Professional Contributions of Nursing at Clear Lake Hospital
Houston Methodist Clear Lake Hospital nurses use the Magnet® Model as a framework for nursing excellence. Through Transformational Leadership, Structural Empowerment, Exemplary Professional Practice, and New Knowledge, Innovation and Improvements, excellent empirical outcomes are achieved. Houston Methodist Clear Lake nursing supports the Houston Methodist vision for unparalleled safety, quality, service and innovation.
Nursing mission: Houston Methodist nursing provides an environment in which excellent nursing practice, interprofessional collaboration, leadership, education and research ensure that patients, families and the community experience compassionate, value-based care through unparalleled safety, quality, service and innovation.
Nursing vision: We lead the world of nursing in an innovative and collaborative environment of excellence in patient care, education and research.
Philosophy of nursing: We believe the cornerstone of the Houston Methodist Professional Practice Model is a triad of:
- Leadership: Building value-driven partnerships with patients, families and the interprofessional team that yield high-quality care.
- Art: Caring for patients and families in a holistic way to meet clinical, psychological, educational and spiritual needs.
- Science: Improving outcomes through evidence-based practices, research, innovation and professional development.
Nurse leaders and nurses at the bedside are transformational leaders who keep nursing goals aligned with the vision and mission of the hospital. They participate in leadership development and mentorship programs, and demonstrate advocacy and support on behalf of staff and patients.
Structural Empowerment of Nursing
Shared Governance — A Model for Nursing Leadership
Nurses at Houston Methodist Clear Lake are empowered to share experience and knowledge by participating in collective decision-making with interprofessional colleagues. Shared Governance is a decision-making model that offers clinicians the means to influence professional practice and the quality of patient care, as well as to build leadership skills. Shared Governance supports the strategic goals of nursing, thus providing better care to our patients and families.
The Shared Governance model allows nurses to independently exercise judgment in the clinical setting, which has been described by nurses as one of the most significant factors affecting job satisfaction and retention.
Houston Methodist Clear Lake Shared Governance Model
Recognition for Contributions to Professional Nursing
- Nurses at Houston Methodist Clear Lake are routinely recognized for professional accomplishments throughout the year by receiving the following awards:
- Daisy Award
- Good Samaritan Foundation Nurse Excellence Award
- Houston Chronicle Salute to Nurses
- Texas Nurses Association District 9 Nurse Excellence Award
- Annual Nursing Excellence Award
- ICARE Award
- Houston Methodist Clear Lake recognizes nurses for dissemination of research and evidence-based practice by providing resources to:
- Attend conferences to present our findings to national and international health care professionals
- Publish articles in professional journals
- Nurses are recognized to volunteer locally, nationally or internationally by providing paid time off (ICARE in Action) and additional resources (supplies/educational material/donation).
- Nurses are recognized by the organization for professional development and are encouraged to be life-long learners by providing:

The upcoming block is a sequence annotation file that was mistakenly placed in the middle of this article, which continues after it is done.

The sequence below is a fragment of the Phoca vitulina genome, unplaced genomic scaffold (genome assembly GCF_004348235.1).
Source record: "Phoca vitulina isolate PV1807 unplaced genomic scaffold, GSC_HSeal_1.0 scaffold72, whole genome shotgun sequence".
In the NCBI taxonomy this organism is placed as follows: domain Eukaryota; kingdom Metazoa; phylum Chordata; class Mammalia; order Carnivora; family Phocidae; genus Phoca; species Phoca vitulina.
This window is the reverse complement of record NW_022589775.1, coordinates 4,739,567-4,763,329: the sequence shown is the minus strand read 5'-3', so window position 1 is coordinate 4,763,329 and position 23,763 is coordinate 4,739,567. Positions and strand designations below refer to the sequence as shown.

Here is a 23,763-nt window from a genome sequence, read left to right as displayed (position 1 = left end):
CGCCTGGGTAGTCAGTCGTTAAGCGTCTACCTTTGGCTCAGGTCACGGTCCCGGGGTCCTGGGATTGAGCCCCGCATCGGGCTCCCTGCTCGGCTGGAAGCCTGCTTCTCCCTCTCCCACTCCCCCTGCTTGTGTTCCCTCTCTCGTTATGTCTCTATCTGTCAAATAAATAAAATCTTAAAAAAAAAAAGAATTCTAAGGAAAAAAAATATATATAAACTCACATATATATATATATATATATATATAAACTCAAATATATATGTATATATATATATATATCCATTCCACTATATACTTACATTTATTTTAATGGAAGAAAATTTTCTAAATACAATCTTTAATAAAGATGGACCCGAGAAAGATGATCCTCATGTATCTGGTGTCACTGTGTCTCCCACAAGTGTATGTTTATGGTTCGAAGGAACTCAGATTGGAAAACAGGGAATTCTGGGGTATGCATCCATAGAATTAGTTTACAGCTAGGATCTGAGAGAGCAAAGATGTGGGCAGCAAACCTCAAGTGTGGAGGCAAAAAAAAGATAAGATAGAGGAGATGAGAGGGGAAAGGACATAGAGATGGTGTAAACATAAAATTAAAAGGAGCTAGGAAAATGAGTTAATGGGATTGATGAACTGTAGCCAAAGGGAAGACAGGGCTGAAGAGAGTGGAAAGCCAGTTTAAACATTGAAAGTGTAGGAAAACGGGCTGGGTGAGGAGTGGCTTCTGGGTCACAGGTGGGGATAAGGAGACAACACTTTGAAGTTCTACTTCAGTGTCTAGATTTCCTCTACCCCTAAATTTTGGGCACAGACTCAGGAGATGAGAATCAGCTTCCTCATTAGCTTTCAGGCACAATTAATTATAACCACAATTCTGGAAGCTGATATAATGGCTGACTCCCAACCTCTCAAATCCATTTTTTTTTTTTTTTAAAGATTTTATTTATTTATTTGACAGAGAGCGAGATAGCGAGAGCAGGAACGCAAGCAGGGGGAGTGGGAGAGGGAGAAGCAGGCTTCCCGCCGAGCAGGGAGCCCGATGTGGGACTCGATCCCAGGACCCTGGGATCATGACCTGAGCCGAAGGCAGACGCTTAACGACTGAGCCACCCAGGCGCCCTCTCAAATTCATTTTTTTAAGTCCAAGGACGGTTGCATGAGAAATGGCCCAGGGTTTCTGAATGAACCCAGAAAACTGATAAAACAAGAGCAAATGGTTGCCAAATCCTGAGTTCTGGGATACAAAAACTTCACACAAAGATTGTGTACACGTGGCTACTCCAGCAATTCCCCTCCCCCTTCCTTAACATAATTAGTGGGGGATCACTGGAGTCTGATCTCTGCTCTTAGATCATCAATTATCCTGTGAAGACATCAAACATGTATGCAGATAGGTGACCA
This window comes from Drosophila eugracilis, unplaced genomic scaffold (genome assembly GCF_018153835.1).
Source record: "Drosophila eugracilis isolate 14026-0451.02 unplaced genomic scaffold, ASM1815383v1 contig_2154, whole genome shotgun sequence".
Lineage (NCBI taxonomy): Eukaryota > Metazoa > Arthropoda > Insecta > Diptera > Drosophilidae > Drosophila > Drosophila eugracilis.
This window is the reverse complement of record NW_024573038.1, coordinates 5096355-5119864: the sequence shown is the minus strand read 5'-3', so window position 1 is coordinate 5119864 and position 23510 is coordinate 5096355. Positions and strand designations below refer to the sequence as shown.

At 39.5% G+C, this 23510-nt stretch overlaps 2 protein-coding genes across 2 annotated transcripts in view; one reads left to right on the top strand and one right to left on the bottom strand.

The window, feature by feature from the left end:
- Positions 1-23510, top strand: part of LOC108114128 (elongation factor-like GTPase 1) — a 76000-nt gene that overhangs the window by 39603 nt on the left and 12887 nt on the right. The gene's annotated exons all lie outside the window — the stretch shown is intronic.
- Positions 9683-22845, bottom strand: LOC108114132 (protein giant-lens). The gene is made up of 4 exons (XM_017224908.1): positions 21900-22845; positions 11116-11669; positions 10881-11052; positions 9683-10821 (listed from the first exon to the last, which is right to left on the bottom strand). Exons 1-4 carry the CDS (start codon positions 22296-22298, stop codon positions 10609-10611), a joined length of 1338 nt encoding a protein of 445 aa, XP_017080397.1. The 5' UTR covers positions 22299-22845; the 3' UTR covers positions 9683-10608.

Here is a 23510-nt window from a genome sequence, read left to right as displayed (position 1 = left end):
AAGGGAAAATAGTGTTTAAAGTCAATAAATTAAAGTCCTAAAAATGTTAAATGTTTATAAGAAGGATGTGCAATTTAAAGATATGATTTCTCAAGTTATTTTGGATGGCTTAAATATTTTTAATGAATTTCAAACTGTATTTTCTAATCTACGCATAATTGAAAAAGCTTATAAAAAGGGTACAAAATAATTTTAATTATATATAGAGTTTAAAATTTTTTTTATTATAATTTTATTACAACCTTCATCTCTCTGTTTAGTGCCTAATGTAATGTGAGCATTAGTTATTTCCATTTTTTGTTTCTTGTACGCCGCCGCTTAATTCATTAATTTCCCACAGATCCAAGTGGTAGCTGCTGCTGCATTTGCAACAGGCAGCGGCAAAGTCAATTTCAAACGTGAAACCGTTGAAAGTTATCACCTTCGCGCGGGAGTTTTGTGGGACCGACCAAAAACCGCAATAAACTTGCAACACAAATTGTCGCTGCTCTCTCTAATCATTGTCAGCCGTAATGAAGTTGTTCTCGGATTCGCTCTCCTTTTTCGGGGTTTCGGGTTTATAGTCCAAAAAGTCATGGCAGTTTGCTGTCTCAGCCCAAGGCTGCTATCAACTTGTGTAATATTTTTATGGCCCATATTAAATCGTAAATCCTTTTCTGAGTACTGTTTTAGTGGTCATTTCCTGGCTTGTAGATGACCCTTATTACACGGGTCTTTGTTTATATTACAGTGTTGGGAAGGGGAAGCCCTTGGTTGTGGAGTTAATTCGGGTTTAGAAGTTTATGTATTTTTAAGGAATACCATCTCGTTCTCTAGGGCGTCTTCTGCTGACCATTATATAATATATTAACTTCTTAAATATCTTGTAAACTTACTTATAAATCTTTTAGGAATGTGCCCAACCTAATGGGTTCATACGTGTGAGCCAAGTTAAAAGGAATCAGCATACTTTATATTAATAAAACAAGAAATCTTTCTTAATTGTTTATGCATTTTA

- Tuition assistance of $4000 a year
- Success Pays™, Take 2 OR and CPAN certification programs
- Graduate Nurse Residency Program
- Clinical Scholar Program for evidence-based practice and research
- Shared Governance Leadership Series for Shared Governance front-line leaders
Exemplary Professional Practice
Houston Methodist Professional Practice Model
New Knowledge, Innovations and Improvements
- "The Houston Methodist Nurse Residency Program Journey: Transitioning the New Graduate Nurse into a Success." (Publication). Senneff, Jo-Anne, LaMonica-Way, Carol, Barrera, Gilbert, Kaur, Harvinder, Walls, Krendi, Kilbourn, Susan. Journal of Nursing Education and Practice, Vol. 8 (No. 5)
- March 2019: “Understanding Hospice & Palliative Care,” (Podium). Broussard, Cynthia and Heasley, Rebel. Spring Caregiver Conference, Houston TX
- October 2018: “Exploring Leadership Strategies Employed by a Newly Hired Informaticist to Drive Change in an Organization,” (Poster). Mackey, Diedre. American Nursing Informatics Association (ANIA) – Dallas Fort Worth Chapter Conference, Dallas, Texas.
- July 2018: “Reducing Mortality Using a Broad-Based Acuity Score,” (Poster). Walsh, Katherine, Hamlin, Shannon, Askary, Billy & Rothman, Michael. The National Outreach Forum: International Society for Rapid Response Systems, Manchester, England.
- May 2018: “Providing Palliative Care at the Right Time,” (Podium). Heasley, Rebel. PeraHealth Annual Rountable Conference, Asheville, North Carolina.
- May 2018: “Improving ICU Optimization with Informed Admission, Discharge, and Transfer Decision,” (Podium). McBroom, Amy, Pera. Health Annual Roundtable Conference, Asheville, North Carolina.
- May 2018: “Roadmap to Improve Sepsis Outcomes by Utilizing a Best Practice Alert,” (Poster). Vela, Gala. American Nursing Informatics Association Conference, Orlando, Florida.
- May 2018: “Exploring Leadership Strategies Employed by a Newly Hired Informaticist to Drive Change in an Organization,” (Poster). Mackey, Diedre. American Nursing Informatics Association (ANIA) Conference, Orlando, Florida.
- May 2018: “Health IT + Clinical Leadership,” (Podium). Walsh, Katherine. Becker’s Hospital Review, Chicago, Illinois.
- March 2018: “Emergency Department Throughput: Calling an Emergency Department Team to Action to Increase Patient Safety and Satisfaction,” (Poster). Glazer, Serenity. American Nurses Association, Orlando, Florida.